When the World War I broke in 1914, he took a batch of five hundred Kumaon labourers to France.He was good at recruiting and organizing labour and was able to make them work for him willingly. He also helped the British government by training allied soldiers in jungle warfare, he then hold the rank of lieutenant colonel. In 1920 after his health broke down he resigned from the job and returned to Nainital and for the next twenty-four years he served as an elected member of the Nainital municipal Board.

While serving in the railways at Mokama Ghat, he would spend his holidays at Kaladhungi. Shikar of course would claim most of his time, He had bagged two man eaters, a feat which made his name a house hold name in the far flung areas and long before he was known as a skilled jungle man leading Shikar parties for the dignitaries. It was during one such Shikar parties with three army officers the turning point came in the life of Jim – One a Shikar party somewhere in northern India they came upon a lake with thousands of water fowls. They were delighted to see the sight and shots rang echoing in the entire valley. In a matter of minutes their count stood at three hundred waterfowls. Jim could not stomach this sacrilege. From that day he developed an aversion to this type of Shikar. And while his friends were overjoyed Jim vowed never to kill a beast without a reason. After he had killed a man-eater known as the Kuara of Pawalgadh in the mid thirties he gave up Shikar as a sport. There after he shot only those tigers which had turned man-eaters or cattle lifters.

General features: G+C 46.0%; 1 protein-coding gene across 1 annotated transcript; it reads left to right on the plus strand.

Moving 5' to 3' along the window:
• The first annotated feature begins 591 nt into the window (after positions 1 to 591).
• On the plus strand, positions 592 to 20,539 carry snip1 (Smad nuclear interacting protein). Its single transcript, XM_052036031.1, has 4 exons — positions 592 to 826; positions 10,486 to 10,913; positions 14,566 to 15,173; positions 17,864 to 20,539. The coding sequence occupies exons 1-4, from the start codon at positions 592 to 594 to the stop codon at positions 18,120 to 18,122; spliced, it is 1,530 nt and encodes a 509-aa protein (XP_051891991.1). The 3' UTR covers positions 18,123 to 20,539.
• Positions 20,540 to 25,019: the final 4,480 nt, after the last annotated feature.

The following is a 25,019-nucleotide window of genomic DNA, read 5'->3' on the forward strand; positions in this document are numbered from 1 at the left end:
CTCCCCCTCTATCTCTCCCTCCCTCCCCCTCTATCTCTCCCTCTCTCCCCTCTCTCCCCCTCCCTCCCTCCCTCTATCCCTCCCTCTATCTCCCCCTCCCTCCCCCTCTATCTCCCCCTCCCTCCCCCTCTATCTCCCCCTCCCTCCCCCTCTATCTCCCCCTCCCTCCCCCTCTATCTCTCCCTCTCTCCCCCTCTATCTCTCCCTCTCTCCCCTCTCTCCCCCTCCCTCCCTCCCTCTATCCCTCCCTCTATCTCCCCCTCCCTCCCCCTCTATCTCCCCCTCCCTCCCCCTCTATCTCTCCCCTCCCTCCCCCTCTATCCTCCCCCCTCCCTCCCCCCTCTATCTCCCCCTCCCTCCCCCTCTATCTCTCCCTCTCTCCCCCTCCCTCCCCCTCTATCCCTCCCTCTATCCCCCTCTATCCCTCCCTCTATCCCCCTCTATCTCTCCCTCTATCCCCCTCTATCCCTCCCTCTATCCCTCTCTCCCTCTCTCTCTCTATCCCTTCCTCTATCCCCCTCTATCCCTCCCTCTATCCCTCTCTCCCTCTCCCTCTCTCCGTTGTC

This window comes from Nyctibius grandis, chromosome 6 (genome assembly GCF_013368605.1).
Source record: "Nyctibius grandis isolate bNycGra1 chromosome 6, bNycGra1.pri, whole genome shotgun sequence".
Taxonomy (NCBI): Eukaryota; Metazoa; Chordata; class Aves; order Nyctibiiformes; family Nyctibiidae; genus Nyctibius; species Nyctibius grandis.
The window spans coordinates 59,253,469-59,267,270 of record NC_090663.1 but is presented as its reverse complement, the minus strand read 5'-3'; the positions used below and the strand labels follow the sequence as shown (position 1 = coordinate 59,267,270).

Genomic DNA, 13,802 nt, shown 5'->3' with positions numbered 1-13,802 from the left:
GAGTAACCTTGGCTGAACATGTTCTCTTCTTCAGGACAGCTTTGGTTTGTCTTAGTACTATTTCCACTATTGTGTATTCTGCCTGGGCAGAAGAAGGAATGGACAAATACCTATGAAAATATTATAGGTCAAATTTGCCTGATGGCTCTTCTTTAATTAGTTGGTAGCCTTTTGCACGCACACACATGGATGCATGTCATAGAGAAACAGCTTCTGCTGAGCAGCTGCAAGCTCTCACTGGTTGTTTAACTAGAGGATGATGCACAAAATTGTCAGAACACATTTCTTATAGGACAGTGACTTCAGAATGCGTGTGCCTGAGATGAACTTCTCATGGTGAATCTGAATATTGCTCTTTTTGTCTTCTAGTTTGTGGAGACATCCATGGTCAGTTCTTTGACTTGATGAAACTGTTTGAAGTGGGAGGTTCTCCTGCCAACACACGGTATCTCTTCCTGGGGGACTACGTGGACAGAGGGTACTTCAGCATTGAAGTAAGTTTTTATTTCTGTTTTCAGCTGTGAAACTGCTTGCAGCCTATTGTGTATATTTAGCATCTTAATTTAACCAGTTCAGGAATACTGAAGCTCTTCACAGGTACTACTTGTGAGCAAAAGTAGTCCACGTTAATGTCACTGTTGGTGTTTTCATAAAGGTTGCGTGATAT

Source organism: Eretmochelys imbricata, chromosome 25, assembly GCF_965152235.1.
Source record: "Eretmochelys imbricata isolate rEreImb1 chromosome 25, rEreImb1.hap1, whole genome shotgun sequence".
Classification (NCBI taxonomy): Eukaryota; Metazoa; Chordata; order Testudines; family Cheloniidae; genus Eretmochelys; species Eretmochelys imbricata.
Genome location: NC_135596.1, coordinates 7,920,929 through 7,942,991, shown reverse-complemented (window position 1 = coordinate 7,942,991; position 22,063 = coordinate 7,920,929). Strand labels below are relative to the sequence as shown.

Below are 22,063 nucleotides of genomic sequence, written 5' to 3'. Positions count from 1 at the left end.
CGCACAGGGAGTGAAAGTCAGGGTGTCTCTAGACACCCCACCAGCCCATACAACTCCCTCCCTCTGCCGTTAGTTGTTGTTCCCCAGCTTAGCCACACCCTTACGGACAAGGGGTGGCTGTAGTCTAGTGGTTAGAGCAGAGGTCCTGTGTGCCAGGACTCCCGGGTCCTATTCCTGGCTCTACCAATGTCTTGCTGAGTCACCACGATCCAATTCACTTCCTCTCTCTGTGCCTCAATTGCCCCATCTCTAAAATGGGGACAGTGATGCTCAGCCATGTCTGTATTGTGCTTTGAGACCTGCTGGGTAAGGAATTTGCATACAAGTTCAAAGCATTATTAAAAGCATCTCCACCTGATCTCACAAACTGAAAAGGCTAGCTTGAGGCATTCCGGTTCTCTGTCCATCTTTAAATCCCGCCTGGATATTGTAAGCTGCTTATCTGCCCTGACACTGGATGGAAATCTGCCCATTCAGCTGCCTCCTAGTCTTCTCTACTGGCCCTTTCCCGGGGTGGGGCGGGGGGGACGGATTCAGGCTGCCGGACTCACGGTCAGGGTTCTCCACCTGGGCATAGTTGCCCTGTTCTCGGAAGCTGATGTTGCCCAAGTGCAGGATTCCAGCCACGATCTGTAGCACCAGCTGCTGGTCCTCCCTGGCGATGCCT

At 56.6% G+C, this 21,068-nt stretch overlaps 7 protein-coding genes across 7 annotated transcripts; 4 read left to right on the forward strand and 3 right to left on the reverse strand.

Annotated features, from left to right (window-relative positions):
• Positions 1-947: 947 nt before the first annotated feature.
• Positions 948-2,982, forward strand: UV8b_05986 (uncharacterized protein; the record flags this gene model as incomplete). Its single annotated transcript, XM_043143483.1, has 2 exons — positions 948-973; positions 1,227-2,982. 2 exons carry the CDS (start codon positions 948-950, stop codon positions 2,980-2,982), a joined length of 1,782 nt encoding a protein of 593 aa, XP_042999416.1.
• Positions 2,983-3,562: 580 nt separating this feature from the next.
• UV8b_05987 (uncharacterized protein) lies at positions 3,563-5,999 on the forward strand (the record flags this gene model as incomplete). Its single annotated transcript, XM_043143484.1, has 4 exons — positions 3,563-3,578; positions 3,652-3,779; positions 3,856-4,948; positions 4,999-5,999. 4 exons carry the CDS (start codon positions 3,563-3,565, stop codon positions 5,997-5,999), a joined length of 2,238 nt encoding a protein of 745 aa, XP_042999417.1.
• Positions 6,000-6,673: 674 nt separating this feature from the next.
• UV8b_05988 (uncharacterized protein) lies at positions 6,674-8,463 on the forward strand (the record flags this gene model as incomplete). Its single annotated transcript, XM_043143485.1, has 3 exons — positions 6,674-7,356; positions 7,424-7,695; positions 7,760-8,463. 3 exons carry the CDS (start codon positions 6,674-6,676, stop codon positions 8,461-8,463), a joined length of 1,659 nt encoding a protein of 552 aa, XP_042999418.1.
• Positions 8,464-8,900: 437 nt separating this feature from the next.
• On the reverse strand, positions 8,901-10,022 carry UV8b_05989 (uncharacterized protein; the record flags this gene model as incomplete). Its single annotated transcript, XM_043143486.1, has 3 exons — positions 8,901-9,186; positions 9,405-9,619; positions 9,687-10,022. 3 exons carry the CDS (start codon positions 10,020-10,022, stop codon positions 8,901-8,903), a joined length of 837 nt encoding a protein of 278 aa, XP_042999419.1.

Jim considered it his duty to kill such dangerous animals, a duty he carried out faithfully till his last days. E killed his last man-eater when he was well past sixty